Immigrants and the Christian Faith: Fuel for a Spiritual Fire?

John Stonestreet | BreakPoint | Thursday, October 29, 2015

Immigrants and the Christian Faith: Fuel for a Spiritual Fire?

A poll released earlier this year by Lifeway Research found that 90 percent of all Evangelicals say that “the Scripture has no impact on their views toward immigration reform.” In addition, 70 percent said that they had “never been encouraged by their church to reach out to immigrants.”


The first finding is a bit disconcerting, given how much God had to say in scripture to Israel about the treatment of foreigners in their midst. The second finding isn’t that surprising, given the contentious debate over immigration in this country.


But missing in all of this is any consideration of the impact that immigrants might have on American Christianity. In a recent episode of “BreakPoint This Week,” Russell Moore told me that it’s quite possible the leader of the next great awakening in the U.S. will be an immigrant.


Joseph Castleberry would no doubt agree. Castleberry, the president of Northwest University in Kirkland, Washington, has a new book out entitled “The New Pilgrims: How Immigrants are Renewing America’s Faith.”


The title and subtitle may come as a surprise to those of us who are unfamiliar with the people who have immigrated to the U.S. over the past few decades. The threat of Islamist extremists garner the headlines, but it also obscures the fact that the overwhelming majority of people coming here are at least nominally Christian, and many of them are much more than that.


As Castleberry puts it, while “Immigrants confess Christianity in only slightly higher numbers than native-born Americans, [75 percent to 70 percent] . . .  a close look at the faith of immigrants today reveals an amazing intensity and sincerity that will compound their effect on America’s faith.”


According to Castleberry, “Christian immigrants offer a great advantage to America that other nations do not enjoy, and even if the percentage of Christians in America does not increase in the future, the content of American faith will definitely show the influence of these new ‘high-octane’ American believers.”


This stands in marked contrast to places like Europe and Canada, where non-Christian majorities among immigrants will probably accelerate the post-Christianization of those societies.


By way of example of how immigrants can “shore up” American Christianity, Castleberry cites the experience of his own denomination, the Assemblies of God. In 2001, nearly 71 percent of the denomination was white Americans. By 2012, that percentage had dropped to under 60 percent. By 2020, it’s estimated the Assemblies of God will be a “majority-minority” denomination.


All of this, mind you, has happened while the Assemblies of God has experienced steady growth. The demographic change lies in the fact that much of that growth has occurred among immigrants, especially Latino immigrants.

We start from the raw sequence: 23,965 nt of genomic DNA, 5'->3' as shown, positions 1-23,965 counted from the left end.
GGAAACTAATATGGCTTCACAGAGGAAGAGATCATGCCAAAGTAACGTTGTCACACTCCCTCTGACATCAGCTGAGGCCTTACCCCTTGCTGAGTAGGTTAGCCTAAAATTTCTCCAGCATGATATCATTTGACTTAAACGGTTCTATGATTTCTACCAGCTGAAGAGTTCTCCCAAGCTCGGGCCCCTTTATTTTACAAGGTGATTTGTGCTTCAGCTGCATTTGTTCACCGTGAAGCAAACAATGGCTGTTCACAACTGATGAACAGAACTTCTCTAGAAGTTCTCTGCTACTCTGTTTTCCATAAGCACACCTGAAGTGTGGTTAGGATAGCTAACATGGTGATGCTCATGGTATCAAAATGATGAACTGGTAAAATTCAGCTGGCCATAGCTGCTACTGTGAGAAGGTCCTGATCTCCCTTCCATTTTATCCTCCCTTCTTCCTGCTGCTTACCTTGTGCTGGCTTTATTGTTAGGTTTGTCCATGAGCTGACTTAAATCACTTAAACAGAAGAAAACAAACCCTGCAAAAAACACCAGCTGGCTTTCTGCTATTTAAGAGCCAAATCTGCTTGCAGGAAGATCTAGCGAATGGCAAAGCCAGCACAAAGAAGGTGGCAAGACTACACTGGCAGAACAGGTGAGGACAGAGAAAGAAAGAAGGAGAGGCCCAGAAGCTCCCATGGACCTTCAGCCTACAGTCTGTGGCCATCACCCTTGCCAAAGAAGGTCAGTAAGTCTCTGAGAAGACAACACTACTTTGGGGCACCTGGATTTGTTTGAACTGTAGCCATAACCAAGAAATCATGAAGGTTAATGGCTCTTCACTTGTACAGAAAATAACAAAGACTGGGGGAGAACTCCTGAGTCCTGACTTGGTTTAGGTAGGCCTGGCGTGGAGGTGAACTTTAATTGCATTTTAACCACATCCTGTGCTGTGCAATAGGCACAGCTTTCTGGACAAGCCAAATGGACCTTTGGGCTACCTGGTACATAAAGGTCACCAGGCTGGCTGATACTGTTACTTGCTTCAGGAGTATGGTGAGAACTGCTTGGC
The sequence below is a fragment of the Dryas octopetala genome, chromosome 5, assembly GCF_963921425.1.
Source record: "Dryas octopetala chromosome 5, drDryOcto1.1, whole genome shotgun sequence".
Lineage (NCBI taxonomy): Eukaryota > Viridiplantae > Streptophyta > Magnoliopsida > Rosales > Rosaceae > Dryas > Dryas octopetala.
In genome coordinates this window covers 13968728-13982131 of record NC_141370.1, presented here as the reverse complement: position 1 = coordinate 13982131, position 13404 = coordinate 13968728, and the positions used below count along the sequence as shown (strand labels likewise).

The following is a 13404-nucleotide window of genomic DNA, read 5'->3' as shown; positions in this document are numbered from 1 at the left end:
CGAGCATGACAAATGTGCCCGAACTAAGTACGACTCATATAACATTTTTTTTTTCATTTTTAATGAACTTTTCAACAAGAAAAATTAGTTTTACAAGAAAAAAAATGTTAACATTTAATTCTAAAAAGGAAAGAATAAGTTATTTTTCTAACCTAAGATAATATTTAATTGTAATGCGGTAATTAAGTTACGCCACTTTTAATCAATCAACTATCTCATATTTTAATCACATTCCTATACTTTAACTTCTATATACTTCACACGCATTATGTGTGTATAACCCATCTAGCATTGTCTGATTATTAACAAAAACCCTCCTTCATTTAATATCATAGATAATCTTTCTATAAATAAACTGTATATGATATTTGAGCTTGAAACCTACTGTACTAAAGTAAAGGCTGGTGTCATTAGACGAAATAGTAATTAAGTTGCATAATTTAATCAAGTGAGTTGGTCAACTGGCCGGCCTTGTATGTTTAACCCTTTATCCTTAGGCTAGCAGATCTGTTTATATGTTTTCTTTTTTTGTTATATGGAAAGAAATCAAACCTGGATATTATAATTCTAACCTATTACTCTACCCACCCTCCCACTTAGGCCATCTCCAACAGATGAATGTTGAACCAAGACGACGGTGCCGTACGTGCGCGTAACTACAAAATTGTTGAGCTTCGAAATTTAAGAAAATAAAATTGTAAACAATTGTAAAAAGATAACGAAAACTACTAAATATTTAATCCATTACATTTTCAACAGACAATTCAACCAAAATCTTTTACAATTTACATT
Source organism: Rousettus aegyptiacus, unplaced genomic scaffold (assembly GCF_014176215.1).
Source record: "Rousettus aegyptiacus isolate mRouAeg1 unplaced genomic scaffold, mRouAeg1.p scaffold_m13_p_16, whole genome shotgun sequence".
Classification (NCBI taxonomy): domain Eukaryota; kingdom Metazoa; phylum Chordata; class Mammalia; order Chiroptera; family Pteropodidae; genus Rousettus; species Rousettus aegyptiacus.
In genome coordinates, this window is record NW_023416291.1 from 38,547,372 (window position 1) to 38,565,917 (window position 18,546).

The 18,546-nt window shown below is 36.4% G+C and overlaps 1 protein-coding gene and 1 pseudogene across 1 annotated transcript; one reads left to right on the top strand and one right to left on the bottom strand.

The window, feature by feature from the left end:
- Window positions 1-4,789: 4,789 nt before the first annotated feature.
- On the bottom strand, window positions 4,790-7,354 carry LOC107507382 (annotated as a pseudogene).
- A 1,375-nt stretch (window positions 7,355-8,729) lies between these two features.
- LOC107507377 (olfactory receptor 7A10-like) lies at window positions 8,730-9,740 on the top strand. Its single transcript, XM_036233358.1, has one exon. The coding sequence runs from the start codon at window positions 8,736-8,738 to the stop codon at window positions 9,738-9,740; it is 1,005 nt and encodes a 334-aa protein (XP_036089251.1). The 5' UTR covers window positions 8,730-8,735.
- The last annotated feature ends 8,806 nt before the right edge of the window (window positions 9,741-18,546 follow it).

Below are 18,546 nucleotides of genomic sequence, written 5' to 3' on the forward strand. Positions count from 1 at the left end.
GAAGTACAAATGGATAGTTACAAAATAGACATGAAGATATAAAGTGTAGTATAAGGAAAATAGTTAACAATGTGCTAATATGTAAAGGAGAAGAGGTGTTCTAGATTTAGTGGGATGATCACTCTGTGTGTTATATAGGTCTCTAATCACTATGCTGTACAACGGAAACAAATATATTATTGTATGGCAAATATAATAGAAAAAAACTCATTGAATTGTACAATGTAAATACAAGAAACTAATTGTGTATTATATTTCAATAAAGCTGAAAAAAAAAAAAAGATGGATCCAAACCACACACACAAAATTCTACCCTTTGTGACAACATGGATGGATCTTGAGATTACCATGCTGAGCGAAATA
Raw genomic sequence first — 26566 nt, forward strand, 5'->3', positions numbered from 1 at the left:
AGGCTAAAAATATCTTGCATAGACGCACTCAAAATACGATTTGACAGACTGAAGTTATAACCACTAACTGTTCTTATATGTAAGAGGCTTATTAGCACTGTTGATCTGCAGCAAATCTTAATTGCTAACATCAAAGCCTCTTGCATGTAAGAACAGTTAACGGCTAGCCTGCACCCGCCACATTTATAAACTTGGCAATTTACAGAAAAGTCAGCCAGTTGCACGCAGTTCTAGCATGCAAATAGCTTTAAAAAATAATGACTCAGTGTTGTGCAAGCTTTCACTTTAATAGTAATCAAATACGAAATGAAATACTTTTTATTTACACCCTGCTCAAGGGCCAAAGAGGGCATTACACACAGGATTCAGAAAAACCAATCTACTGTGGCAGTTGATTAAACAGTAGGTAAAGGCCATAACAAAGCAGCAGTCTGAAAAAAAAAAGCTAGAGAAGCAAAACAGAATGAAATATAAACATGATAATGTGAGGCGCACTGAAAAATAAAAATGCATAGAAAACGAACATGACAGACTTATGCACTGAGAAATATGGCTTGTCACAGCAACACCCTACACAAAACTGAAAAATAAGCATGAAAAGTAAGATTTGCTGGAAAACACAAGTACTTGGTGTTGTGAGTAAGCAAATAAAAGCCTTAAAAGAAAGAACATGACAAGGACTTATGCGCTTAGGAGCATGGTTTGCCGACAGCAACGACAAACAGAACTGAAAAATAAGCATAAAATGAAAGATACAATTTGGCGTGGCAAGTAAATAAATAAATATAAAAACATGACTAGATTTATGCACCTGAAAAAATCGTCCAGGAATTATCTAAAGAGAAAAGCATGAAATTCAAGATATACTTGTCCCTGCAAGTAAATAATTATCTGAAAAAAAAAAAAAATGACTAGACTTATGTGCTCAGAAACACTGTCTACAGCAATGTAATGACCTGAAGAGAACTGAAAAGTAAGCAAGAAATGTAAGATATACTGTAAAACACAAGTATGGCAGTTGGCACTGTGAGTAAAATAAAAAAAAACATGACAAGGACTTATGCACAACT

In the Catholic Church, “immigrants from Latin America, the Philippines, and Africa keep parishes open and even thriving. In 2014, Hispanics made up almost half of all Catholics under age forty, with 54 percent of young Catholics being non-white.”


As for the “high octane” part, Castleberry cites research from the likes of Pew and Phillip Jenkins about the explosion of Pentecostalism and the Catholic Charismatic movement in Latin America and the Philippines. By some estimates, a third or more of the people in countries like Guatemala, Brazil, and the Philippines are members of one of these movements.


The story Castleberry tells flies in the face of the “Christianity in decline” meme being spread by what Castleberry calls the “secularist Europhilic elites who dominate traditional com­munications media.” Ouch.


In reality, he thinks the meme has it exactly backwards.


Now granted, these facts do not make immigration reform any easier to figure out. Nor does it ever justify law-breaking. But it should tell us that Christianity in this country, far from being in decline, is being infused right now with a new vitality. And that’s encouraging news.


BreakPoint is a Christian worldview ministry that seeks to build and resource a movement of Christians committed to living and defending Christian worldview in all areas of life. Begun by Chuck Colson in 1991 as a daily radio broadcast, BreakPoint provides a Christian perspective on today’s news and trends via radio, interactive media, and print. Today BreakPoint commentaries, co-hosted by Eric Metaxas and John Stonestreet, air daily on more than 1,200 outlets with an estimated weekly listening audience of eight million people. Feel free to contact us at where you can read and search answers to common questions.

John Stonestreet, the host of The Point, a daily national radio program, provides thought-provoking commentaries on current events and life issues from a biblical worldview. John holds degrees from Trinity Evangelical Divinity School (IL) and Bryan College (TN), and is the co-author of Making Sense of Your World: A Biblical Worldview.


Publication date: October 29, 2015